America is broken, but so are most other countries

Freddie dunks on America again:

Americans want to think of themselves as very cool people who float above the fray, when in fact we tend to be obsessive about the world’s adulation and embarrassed about the ways our systems are worse, such as in healthcare, crime, and public transit.

As it’s said, there is the stated reason and the actual reason. The reason is not public transportation. Foreign policy? Yes. Embarrassed by poor public transportation? Likely not. You cannot complain about America or say it’s worse while making a very good living and enjoying a high standard of living in America, comparable to the top .1% worldwide, while choosing to live in America when one has the option to move elsewhere. (Well you can, but you kinda come off as a phony.) You can still collect Substack subscriptions and live abroad.

Or one can simply choose to live in the parts of America that does not have those problems, at least not as bad (pretty low crime in Atherton). Sure, America may have a shoplifting epidemic in San Francisco. And Chicago is the so-called murder capital of the world (it’s actually Fresnillo, a city in Mexico, but in as far as the US is concerned, the highest is St. Louis), but Europe has had a pickpocket problem and theft problem forever (as any tourist can attest to). Theft and other crime is absolutely rampant in those countries, owing to a culture and government that is largely indifferent to it, even more so than in San Francisco. Same for wokeness, which is worse too, such as people being arrested for making tweets which are deemed offensive by authorities. That is a good enough reason to live in America if you make a living writing controversial things.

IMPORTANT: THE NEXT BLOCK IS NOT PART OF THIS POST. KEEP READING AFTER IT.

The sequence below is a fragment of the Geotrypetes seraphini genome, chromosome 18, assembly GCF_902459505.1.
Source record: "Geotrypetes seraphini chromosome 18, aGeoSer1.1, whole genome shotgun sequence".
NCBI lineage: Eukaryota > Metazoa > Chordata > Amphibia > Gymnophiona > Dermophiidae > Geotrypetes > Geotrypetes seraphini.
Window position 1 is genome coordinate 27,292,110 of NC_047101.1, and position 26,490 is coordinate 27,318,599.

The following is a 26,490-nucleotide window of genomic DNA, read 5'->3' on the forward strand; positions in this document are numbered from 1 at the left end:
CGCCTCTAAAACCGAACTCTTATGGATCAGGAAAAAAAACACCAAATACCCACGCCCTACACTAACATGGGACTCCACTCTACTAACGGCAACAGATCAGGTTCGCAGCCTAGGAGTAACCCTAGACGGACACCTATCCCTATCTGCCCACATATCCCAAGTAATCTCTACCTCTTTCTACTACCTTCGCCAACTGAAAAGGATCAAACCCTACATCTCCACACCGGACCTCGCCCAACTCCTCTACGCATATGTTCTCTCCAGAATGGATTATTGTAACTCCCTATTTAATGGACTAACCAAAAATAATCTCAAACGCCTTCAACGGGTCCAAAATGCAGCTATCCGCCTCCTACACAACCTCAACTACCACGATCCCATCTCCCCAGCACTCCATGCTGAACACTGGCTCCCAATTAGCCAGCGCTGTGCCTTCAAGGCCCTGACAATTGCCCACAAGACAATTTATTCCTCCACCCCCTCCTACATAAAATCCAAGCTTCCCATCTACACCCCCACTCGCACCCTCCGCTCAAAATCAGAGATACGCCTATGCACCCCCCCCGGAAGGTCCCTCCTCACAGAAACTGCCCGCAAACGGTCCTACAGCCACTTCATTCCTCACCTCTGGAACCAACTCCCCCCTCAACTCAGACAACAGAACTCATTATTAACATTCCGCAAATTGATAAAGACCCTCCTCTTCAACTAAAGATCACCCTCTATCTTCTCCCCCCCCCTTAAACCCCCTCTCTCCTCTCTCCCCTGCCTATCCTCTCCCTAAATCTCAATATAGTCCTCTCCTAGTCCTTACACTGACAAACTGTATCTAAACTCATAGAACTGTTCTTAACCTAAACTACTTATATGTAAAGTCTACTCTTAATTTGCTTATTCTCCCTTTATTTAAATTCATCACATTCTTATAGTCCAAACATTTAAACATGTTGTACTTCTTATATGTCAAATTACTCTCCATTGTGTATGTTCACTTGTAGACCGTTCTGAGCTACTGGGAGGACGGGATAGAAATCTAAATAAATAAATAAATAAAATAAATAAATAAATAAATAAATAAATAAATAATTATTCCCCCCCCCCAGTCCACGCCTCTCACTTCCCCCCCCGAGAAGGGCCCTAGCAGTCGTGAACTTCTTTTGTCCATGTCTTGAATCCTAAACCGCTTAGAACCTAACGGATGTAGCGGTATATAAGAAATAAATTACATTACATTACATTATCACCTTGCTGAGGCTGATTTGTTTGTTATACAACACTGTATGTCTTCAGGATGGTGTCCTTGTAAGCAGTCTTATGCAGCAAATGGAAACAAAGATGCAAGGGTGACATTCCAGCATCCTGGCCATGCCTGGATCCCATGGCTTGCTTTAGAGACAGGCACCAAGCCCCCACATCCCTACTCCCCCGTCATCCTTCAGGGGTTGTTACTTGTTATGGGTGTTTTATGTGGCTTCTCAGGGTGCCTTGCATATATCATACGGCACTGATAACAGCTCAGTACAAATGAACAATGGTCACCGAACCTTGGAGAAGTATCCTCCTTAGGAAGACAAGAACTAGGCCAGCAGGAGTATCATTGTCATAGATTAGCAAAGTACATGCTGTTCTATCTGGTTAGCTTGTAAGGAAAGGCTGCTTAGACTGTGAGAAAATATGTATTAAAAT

America does seem to have a ‘culture of accountability’ more so than elsewhere, even in spite of alleged government corruption and congressional insider trading (problems which I think are overblown, and outrage over insider trading are just expressions of partisan anger). In the US, if doctors commit malpractice your odds of being compensated are a lot better than with the NHS. If someone dings your car or you get in an accident, you can expect the insurance company to pay out. There are well-established systems of remediating civil disputes and compensating wronged parties, that are often lacking outside the US.

Such systems exist in large part because Americans tend to be much wealthier compared to the rest of the would and thus have a lot of assets, which are protected by insurance. (Insurance largely exists to product upper-middle class and wealthy people, whereas poor people are what are known as judgment proof.) And such rules are enforced by a fairly responsive criminal and civil justice system. It’s harder to collect a judgment or to sue someone in the UK, not just because there is less money, but courts and police are not as diligent about enforcing the judgement (such as civil forfeiture), and the legal proceedings are much slower. So sure, you can take someone to court in the UK, but it will be excruciatingly slow, and even if you win, actually getting a payout will be hard, if not impossible.

As for healthcare, enjoy your long waits, lack of individualized care, and not getting the latest treatments. As many have noted, employer-sponsored healthcare is like form of universal healthcare, which is cheaper on an individual basis than having to pay high taxes.

Oh, and the taxes. Enjoy paying 40-50% of your income to fund that ‘free healthcare’ if you are in a top bracket, which Freddie presumably is, not the 30% here (more like 20% effective, which is pretty damn low relative to the rest of the world). People are always shocked at how low taxes really are in America, even conservatives.

Yes, America has a lot going wrong with it, such as its overly-interventionist foreign policy or Congress seemingly being out of touch, but the positives are good enough that people choose to stay anyway.